5. The FBI and Chicago Police are seeking information on a man wanted for striking a person in a violent hate crime last month at a CTA station in Uptown. When the victim asked why he’d been assaulted, the man told him deserved it and used an ethnic slur against him and his partner, the FBI said.
  6. Chicago’s James R. Thompson Center could become a waterpark, a “vertical Loop” of homes and commercial space with a rooftop vegetable garden, or a prototype public school based on winning submissions in a design contest. Organizers hope the results will influence public discussion over whether the Helmut Jahn-designed building can be saved from the wrecking ball.

A bright one

How Oooh Wee It Is discovered the pot roast cupcake

Diners at Oooh Wee It Is tend to stumble upon an unusual yet intriguing dish as they peruse the menu at Oooh Wee It Is soul food restaurant in Chatham: pot roast cupcakes.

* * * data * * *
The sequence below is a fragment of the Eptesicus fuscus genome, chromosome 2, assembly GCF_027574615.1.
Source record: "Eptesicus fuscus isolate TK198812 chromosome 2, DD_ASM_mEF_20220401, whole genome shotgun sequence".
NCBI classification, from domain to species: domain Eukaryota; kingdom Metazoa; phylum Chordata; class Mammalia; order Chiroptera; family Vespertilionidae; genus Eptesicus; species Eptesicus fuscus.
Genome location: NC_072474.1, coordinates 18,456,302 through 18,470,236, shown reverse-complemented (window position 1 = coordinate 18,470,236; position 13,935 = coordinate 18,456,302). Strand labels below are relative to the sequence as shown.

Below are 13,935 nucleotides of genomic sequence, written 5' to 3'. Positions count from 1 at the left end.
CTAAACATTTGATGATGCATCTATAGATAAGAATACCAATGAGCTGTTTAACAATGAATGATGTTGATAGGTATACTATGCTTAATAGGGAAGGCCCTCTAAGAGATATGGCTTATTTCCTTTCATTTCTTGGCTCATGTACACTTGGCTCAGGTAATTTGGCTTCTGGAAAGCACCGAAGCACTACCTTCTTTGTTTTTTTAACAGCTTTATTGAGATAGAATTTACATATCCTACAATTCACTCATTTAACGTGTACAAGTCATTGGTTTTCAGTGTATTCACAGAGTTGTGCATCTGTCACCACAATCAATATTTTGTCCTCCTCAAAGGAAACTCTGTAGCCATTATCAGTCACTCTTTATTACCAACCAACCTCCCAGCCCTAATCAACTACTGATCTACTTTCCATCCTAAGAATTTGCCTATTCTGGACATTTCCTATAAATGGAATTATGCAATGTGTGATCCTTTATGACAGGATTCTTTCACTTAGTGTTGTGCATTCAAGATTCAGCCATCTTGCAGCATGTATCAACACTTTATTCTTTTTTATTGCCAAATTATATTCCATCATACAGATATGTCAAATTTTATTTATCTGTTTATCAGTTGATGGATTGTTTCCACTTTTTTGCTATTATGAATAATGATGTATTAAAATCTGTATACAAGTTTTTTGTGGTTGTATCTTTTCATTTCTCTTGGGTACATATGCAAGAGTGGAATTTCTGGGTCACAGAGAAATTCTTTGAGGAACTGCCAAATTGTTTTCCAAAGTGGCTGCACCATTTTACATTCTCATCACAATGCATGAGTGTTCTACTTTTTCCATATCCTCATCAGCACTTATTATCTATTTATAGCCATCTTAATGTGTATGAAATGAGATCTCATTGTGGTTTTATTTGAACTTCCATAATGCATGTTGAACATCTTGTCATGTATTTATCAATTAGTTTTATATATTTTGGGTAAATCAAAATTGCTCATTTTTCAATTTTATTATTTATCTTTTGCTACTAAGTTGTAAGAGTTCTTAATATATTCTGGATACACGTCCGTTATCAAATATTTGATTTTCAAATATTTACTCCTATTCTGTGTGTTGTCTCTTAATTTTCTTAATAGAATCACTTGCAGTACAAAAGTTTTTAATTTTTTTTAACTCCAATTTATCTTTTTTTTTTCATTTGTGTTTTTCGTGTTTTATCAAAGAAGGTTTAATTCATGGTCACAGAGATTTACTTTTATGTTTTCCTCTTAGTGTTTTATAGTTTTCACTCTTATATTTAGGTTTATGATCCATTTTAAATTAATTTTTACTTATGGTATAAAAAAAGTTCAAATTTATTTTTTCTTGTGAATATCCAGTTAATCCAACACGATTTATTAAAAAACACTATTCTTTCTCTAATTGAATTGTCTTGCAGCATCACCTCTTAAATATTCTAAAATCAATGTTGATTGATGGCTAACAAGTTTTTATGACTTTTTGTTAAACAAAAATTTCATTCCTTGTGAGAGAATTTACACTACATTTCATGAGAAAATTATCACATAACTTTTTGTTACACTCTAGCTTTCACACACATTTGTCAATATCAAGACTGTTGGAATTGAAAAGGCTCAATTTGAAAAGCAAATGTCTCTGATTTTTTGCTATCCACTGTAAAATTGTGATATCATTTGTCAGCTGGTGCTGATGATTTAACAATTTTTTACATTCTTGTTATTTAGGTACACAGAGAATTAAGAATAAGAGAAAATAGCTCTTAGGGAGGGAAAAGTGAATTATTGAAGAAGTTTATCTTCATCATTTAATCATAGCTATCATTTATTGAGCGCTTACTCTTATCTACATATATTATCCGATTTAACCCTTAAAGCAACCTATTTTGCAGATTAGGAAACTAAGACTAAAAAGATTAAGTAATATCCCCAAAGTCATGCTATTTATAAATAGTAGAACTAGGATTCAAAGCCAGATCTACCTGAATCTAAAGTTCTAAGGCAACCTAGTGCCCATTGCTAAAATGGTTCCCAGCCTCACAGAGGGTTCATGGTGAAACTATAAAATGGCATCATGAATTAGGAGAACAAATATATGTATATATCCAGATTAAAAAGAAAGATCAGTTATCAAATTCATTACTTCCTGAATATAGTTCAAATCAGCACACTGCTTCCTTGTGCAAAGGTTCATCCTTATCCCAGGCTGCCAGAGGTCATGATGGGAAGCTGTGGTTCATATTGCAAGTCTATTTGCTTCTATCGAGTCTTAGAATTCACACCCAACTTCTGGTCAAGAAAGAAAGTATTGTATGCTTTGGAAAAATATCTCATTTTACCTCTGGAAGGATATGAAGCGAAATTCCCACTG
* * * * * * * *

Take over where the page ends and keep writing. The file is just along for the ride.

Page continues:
If that’s not enough to get customers to commit to ordering the appetizer, then seeing serves walk through the bustling venue with a piping hot plate of a trio of these sweet-and-savory cupcakes usually tends to do the trick, co-owner Mark Walker said.

The appetizer is something people would usually see at a festival or out of a food truck — not necessarily at a sit-down restaurant. But the ingenuity of the dish and the balance of flavors makes it a perfect starter to set the tone for any meal at Oooh Wee It Is, which prides itself on serving “soul food with a twist.”

It’s one of the most popular bites, according to Mark’s wife, Shae Walker, the First Lady of Oooh Wee It Is. “It’s always trending; people love it,” she added.

But even Shae wasn’t necessarily sold on the idea of pot roast cupcakes when Mark first pitched it to her.